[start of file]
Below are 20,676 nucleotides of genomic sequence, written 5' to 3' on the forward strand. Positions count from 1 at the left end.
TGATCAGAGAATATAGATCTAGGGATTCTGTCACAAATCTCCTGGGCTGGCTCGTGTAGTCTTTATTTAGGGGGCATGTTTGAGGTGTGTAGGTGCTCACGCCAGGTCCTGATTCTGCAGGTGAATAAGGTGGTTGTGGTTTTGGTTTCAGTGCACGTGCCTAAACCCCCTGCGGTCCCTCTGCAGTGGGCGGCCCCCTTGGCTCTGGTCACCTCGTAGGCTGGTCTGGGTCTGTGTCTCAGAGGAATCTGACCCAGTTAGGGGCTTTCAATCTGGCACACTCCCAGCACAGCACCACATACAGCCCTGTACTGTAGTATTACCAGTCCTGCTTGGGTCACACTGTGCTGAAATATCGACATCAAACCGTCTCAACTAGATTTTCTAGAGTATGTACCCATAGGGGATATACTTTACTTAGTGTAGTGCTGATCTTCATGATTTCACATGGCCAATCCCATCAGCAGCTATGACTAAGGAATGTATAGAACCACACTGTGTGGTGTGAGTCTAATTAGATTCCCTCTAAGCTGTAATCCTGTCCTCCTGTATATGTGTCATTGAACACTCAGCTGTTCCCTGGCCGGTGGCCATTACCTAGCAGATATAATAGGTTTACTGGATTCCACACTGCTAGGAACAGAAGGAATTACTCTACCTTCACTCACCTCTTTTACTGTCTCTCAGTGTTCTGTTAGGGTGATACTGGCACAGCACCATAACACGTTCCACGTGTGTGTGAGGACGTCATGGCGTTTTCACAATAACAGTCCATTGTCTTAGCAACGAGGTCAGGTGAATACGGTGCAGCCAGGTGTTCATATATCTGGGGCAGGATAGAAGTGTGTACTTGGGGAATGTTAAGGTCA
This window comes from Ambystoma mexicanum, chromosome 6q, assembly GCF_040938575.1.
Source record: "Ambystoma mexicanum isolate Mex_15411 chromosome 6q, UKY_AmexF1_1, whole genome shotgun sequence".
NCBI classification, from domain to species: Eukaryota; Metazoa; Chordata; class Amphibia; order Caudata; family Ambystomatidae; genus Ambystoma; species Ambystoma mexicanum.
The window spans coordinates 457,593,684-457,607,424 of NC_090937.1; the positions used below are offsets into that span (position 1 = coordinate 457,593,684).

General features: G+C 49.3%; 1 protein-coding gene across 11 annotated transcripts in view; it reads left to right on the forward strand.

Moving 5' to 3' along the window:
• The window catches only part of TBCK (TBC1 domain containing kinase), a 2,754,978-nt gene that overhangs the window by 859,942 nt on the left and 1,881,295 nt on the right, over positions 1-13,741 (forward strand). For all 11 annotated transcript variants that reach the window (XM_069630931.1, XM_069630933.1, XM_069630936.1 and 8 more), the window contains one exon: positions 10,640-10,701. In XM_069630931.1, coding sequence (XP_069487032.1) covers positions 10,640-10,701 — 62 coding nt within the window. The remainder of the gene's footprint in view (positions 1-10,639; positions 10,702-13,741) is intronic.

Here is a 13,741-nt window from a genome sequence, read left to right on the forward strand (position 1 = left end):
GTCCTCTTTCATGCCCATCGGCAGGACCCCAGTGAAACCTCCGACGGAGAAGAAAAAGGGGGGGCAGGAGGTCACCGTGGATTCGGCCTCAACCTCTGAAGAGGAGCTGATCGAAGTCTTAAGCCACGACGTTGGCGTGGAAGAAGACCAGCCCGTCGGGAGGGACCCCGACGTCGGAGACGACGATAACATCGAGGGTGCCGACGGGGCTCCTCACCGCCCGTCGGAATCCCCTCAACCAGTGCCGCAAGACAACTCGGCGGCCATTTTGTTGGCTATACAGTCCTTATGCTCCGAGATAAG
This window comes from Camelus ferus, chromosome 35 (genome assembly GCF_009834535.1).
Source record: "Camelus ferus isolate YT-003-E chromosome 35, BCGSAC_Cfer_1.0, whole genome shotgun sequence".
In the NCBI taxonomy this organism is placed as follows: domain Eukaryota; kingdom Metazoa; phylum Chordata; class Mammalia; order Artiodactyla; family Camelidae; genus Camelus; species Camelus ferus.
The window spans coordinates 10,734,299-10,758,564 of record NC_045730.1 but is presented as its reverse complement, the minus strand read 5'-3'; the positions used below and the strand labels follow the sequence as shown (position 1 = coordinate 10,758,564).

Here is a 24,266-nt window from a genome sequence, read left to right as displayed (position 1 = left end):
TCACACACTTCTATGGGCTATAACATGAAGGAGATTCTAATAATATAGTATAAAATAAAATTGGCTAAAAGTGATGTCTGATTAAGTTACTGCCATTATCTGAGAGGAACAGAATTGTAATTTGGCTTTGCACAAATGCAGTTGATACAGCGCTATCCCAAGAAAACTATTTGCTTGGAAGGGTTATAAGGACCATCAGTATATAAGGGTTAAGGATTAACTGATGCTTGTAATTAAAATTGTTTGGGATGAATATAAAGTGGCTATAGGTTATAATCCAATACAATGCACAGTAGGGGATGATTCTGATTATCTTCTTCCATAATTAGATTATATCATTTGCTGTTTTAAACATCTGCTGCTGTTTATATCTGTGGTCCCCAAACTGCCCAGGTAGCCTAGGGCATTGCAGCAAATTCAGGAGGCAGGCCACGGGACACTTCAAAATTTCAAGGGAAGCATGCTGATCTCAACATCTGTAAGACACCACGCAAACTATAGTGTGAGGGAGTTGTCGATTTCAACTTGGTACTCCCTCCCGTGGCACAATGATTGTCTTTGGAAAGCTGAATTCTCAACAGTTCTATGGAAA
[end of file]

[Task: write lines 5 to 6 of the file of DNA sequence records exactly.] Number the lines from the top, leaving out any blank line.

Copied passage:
NCBI classification, from domain to species: Eukaryota; Metazoa; Chordata; class Amphibia; order Caudata; family Ambystomatidae; genus Ambystoma; species Ambystoma mexicanum.
The window spans coordinates 457,593,684-457,607,424 of NC_090937.1; the positions used below are offsets into that span (position 1 = coordinate 457,593,684).